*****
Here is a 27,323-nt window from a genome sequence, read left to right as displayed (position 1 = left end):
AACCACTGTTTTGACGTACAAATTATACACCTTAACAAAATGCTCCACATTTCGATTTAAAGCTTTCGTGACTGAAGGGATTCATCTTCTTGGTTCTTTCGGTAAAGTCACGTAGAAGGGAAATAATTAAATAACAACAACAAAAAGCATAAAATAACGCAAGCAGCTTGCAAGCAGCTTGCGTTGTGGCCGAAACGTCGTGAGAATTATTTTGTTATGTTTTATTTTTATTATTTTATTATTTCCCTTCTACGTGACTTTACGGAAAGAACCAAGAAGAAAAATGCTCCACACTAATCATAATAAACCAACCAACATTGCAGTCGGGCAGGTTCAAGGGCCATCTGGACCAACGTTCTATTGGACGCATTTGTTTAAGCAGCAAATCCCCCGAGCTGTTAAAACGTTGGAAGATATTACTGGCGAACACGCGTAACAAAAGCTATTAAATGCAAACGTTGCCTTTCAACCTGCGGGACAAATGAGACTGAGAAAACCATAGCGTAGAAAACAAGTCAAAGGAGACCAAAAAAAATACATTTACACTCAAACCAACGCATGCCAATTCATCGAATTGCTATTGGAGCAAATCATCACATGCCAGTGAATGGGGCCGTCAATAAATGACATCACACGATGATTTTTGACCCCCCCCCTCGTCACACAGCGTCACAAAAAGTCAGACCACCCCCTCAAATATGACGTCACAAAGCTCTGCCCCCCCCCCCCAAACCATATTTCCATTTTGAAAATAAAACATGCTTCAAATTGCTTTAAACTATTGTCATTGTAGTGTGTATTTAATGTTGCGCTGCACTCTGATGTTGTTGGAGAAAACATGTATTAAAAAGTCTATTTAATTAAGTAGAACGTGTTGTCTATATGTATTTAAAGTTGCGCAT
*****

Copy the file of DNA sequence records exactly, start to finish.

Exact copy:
Here is a 27,323-nt window from a genome sequence, read left to right as displayed (position 1 = left end):
AACCACTGTTTTGACGTACAAATTATACACCTTAACAAAATGCTCCACATTTCGATTTAAAGCTTTCGTGACTGAAGGGATTCATCTTCTTGGTTCTTTCGGTAAAGTCACGTAGAAGGGAAATAATTAAATAACAACAACAAAAAGCATAAAATAACGCAAGCAGCTTGCAAGCAGCTTGCGTTGTGGCCGAAACGTCGTGAGAATTATTTTGTTATGTTTTATTTTTATTATTTTATTATTTCCCTTCTACGTGACTTTACGGAAAGAACCAAGAAGAAAAATGCTCCACACTAATCATAATAAACCAACCAACATTGCAGTCGGGCAGGTTCAAGGGCCATCTGGACCAACGTTCTATTGGACGCATTTGTTTAAGCAGCAAATCCCCCGAGCTGTTAAAACGTTGGAAGATATTACTGGCGAACACGCGTAACAAAAGCTATTAAATGCAAACGTTGCCTTTCAACCTGCGGGACAAATGAGACTGAGAAAACCATAGCGTAGAAAACAAGTCAAAGGAGACCAAAAAAAATACATTTACACTCAAACCAACGCATGCCAATTCATCGAATTGCTATTGGAGCAAATCATCACATGCCAGTGAATGGGGCCGTCAATAAATGACATCACACGATGATTTTTGACCCCCCCCCTCGTCACACAGCGTCACAAAAAGTCAGACCACCCCCTCAAATATGACGTCACAAAGCTCTGCCCCCCCCCCCCAAACCATATTTCCATTTTGAAAATAAAACATGCTTCAAATTGCTTTAAACTATTGTCATTGTAGTGTGTATTTAATGTTGCGCTGCACTCTGATGTTGTTGGAGAAAACATGTATTAAAAAGTCTATTTAATTAAGTAGAACGTGTTGTCTATATGTATTTAAAGTTGCGCAT